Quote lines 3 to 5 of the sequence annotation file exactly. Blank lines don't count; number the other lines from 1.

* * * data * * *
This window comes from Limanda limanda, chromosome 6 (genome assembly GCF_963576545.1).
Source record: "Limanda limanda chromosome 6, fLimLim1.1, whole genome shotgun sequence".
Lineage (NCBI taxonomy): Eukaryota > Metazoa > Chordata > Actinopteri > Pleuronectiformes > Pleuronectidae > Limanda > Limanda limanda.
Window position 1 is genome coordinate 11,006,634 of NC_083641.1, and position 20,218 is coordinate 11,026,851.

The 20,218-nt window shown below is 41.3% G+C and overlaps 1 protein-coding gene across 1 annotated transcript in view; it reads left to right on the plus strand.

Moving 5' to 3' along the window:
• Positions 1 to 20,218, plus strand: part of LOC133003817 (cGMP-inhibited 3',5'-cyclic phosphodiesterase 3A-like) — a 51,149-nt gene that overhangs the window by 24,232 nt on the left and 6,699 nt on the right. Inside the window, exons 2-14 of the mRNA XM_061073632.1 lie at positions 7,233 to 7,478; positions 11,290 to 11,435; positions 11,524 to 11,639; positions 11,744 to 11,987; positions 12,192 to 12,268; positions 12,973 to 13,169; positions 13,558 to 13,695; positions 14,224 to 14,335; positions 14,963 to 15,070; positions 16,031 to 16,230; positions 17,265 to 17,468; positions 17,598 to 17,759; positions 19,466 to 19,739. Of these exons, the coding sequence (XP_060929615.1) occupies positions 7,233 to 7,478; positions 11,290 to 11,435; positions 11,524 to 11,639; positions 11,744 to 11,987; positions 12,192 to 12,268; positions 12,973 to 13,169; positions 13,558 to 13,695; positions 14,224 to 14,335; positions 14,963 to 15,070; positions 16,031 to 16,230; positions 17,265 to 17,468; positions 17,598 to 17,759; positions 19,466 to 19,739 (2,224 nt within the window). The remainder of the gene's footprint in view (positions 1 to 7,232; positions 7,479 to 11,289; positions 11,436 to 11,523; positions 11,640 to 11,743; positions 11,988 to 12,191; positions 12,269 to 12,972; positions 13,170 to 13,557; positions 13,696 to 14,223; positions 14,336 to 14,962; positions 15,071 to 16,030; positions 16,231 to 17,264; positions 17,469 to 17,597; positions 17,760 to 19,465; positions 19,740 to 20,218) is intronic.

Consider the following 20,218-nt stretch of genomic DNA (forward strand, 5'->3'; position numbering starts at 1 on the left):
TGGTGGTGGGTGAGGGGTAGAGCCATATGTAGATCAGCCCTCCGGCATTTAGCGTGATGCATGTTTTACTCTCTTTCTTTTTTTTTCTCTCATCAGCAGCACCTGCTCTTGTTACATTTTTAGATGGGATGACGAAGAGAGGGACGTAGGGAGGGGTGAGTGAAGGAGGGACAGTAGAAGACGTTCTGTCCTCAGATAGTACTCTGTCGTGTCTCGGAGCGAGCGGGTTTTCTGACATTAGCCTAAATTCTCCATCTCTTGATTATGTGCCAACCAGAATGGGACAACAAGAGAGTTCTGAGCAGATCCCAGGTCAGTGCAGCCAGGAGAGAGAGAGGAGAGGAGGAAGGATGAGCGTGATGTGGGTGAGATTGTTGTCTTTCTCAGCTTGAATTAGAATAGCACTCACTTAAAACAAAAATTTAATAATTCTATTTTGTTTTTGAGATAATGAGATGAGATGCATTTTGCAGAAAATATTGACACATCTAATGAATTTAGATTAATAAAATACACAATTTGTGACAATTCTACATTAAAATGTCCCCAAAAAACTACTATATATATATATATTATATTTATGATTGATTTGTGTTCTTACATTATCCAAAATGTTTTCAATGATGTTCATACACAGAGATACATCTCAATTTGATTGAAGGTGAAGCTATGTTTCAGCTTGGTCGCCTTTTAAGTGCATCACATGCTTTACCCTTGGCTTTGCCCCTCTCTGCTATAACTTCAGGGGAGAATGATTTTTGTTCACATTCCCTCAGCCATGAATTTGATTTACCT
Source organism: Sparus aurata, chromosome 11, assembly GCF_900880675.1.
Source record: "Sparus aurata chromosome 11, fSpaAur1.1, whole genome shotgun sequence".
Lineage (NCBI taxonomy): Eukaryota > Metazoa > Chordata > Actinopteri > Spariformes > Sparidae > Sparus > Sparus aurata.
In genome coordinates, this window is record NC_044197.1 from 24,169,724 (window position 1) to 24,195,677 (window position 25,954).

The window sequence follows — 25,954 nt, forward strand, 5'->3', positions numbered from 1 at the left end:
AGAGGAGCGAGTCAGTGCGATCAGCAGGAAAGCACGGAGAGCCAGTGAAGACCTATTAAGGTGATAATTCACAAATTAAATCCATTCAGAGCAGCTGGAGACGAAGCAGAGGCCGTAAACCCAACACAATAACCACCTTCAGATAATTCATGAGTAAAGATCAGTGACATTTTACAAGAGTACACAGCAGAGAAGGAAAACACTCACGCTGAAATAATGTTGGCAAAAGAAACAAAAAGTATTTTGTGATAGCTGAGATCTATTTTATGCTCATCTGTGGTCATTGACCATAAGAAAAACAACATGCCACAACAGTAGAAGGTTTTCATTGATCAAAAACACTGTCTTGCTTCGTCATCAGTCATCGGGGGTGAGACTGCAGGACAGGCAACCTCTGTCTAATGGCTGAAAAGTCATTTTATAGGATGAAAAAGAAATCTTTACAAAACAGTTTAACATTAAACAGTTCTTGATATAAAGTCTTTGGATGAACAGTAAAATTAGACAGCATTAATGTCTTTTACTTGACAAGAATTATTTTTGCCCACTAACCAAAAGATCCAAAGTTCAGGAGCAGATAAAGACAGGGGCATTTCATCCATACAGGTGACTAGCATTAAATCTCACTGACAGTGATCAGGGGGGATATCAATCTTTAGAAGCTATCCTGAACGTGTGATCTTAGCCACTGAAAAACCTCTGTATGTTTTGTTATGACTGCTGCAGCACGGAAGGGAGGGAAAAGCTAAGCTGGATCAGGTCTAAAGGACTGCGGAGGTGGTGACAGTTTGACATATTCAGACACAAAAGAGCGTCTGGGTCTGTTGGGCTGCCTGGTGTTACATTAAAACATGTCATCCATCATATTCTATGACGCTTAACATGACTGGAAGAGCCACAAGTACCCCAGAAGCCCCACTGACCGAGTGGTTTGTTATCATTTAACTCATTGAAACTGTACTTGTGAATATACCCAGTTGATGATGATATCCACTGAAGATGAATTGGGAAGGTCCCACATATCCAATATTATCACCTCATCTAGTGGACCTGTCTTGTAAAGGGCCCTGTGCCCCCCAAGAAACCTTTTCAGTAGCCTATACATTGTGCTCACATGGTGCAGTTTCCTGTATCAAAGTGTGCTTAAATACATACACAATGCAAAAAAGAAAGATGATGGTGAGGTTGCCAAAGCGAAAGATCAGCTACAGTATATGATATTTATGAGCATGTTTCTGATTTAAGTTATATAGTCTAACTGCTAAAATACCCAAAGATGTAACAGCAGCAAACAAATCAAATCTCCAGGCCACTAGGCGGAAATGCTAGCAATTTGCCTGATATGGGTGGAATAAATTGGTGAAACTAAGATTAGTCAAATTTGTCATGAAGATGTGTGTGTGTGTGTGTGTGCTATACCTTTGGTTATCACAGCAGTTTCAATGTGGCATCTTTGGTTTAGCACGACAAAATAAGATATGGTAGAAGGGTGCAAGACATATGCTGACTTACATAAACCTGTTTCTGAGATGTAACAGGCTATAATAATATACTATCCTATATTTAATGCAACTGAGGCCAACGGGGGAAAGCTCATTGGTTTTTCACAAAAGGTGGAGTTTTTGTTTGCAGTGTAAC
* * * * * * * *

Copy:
Lineage (NCBI taxonomy): Eukaryota > Metazoa > Chordata > Actinopteri > Pleuronectiformes > Pleuronectidae > Limanda > Limanda limanda.
Window position 1 is genome coordinate 11,006,634 of NC_083641.1, and position 20,218 is coordinate 11,026,851.

The 20,218-nt window shown below is 41.3% G+C and overlaps 1 protein-coding gene across 1 annotated transcript in view; it reads left to right on the plus strand.